Europe South Asia Asia Pacific Americas Middle East Africa BBC Homepage World Service Education
BBC Homepagelow graphics version | feedback | help
BBC News Online
 You are in: UK
Front Page 
Northern Ireland 
UK Politics 
Talking Point 
In Depth 
Monday, 27 December, 1999, 18:00 GMT
Music for a new millennium

John Tavener John Tavener: Music is prayer

John Tavener, the composer whose choral work A New Beginning will usher in the new century at the Dome, is a man straddling two worlds.

A classical composer for 32 of his 55 years, his work nevertheless has the catchiness of pop music.

Materialistic, with a taste for cars and the best French restaurants, Tavener is also deeply spiritual.

At the peak of his career, he is slowly dying of an incurable disease.

Spotted by Beatles

Born in London on 28 January 1944, John Tavener showed his musical talents at an early age and by the time he entered Highgate School he was already a proficient pianist and organist.

He went on to the Royal Academy of Music where he won several major prizes for composition.

He first caught the public ear in 1968 with his avant-garde composition The Whale - for loudhailer, metronome and orchestra - which took its London audience by storm.

Thanks to his brother Roger, a builder, who was helping to renovate the Apple Records headquarters in London, the Beatles heard Tavener's music and offered him the use of the Apple label to record several of his pieces.

Because his music is approachable Tavener has always been popular.

His Akathist of Thanksgiving was given a standing ovation in a packed Westminster Abbey at its premiere in 1988.

In 1992 The Protecting Veil, for solo cello and strings, headed the classical charts for a year.

In 1997 his Song for Athene was played at Princess Diana's funeral.

Crucible of creativity

For Tavener, music is prayer. He joined the Orthodox church in 1977, and since then much of his music has derived from Greek or Russian Orthodox musical traditions.

He surrounds himself with Russian icons in his Sussex home and carries a Byzantine cross with him wherever he goes.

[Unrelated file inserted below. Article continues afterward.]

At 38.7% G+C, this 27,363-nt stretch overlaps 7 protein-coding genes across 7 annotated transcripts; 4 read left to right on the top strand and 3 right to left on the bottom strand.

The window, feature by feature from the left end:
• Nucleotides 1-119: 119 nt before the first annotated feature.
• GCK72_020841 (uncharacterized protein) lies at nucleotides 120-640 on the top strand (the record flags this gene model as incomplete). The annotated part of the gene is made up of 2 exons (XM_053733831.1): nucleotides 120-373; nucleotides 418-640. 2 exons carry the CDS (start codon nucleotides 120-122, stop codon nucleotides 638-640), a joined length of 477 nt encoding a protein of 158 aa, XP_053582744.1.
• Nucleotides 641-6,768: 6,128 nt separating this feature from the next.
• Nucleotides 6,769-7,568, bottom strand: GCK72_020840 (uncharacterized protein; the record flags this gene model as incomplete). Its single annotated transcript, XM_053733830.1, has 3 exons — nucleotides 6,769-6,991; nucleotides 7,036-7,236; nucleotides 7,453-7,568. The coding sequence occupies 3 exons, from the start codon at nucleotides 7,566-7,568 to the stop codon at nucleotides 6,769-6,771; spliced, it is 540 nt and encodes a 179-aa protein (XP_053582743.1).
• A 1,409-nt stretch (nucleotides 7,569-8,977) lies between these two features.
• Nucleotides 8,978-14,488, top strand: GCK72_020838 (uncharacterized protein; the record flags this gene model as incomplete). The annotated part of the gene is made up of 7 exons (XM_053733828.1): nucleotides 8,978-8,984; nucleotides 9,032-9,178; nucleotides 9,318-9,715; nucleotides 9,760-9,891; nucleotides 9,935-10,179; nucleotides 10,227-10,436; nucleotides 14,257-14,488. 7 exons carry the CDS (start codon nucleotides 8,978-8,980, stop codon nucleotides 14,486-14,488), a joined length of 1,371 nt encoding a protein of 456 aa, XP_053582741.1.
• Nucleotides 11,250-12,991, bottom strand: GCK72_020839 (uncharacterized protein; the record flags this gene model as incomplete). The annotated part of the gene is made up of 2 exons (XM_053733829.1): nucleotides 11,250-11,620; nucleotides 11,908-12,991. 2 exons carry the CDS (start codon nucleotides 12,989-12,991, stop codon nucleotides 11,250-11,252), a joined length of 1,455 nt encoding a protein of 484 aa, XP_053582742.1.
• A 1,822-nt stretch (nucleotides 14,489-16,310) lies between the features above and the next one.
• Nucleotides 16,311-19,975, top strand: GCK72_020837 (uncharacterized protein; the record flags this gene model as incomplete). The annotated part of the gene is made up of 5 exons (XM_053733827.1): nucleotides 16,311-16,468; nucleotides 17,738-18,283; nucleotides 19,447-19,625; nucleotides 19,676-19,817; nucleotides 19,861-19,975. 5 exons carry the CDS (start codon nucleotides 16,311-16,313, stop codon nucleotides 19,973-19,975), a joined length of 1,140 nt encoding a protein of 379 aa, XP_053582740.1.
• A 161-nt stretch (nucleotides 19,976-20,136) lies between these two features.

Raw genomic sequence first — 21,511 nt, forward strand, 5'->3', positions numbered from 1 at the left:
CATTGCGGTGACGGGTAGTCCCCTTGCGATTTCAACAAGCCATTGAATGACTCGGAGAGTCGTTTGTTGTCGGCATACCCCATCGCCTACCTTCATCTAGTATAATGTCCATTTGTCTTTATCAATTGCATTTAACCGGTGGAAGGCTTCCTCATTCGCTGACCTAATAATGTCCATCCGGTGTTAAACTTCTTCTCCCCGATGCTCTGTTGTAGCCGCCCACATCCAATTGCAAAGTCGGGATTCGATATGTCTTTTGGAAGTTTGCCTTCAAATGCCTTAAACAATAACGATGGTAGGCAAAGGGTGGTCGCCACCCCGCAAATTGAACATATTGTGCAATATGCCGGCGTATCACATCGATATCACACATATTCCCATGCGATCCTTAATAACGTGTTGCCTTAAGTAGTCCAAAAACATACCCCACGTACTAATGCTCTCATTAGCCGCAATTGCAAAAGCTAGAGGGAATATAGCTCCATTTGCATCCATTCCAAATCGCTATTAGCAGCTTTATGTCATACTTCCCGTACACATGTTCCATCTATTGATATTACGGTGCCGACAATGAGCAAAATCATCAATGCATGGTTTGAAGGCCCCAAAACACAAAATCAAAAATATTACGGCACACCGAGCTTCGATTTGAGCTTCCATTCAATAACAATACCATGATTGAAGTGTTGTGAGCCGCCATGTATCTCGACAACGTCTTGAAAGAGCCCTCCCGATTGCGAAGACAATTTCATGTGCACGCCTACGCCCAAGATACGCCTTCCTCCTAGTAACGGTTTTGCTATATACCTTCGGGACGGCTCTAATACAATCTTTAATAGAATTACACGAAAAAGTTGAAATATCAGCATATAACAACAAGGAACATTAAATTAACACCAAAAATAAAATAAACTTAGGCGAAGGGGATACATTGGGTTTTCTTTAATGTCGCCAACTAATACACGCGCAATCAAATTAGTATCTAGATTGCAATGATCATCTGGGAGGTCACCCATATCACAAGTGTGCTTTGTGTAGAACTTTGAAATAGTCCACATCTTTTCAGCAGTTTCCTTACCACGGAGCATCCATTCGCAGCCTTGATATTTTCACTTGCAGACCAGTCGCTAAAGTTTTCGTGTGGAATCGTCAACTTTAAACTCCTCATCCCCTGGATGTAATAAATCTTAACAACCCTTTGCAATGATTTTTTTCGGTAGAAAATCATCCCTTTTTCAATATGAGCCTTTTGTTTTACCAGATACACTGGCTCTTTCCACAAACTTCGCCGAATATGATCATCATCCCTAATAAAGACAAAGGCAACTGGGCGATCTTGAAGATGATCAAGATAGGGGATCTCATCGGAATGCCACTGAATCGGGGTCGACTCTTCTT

The temptation is to assume this is because Tavener suffers from Marfan's Syndrome, a genetic disorder that attacks the heart, lungs and eyes. In fact, he started to move towards the Eastern church long before the condition appeared.

There is this terrible disconnection, not just between religion and music, but between all aspects of life
John Tavener

"I cannot disconnect religion and music. There is this terrible disconnection, not just between religion and music, but between all aspects of life," he has said.

"So much western music is created in this world and leaves you in this world. The music of the East is written not so much with the world in mind, and it takes you somewhere else."

Once the muse is upon him the music pours out like water from a spring. His inspiration from start to finish comes, he feels, from God.

For that reason he admits he has always been a bad businessman.

John Tavener's mentor is the 79-year-old Russian-born abbess of a North Yorkshire nunnery, Mother Thekla, who has guided him towards the Orthodox tradition of musical artistry as an act of worship.

She is as devoted to him as he is to her - and is reported to have once attacked an unsympathetic music critic with a goat bucket.
Search BBC News Online

Advanced search options
Launch console

See also:
04 Nov 99 |  UK
'Cookin' new anthem' to greet millennium
26 Jul 99 |  UK
Sparks set to fly on millennium night
08 Sep 99 |  UK
Prayers to start millennium party

Internet links:

The BBC is not responsible for the content of external internet sites
Links to other UK stories are at the foot of the page.

E-mail this story to a friend

Links to more UK stories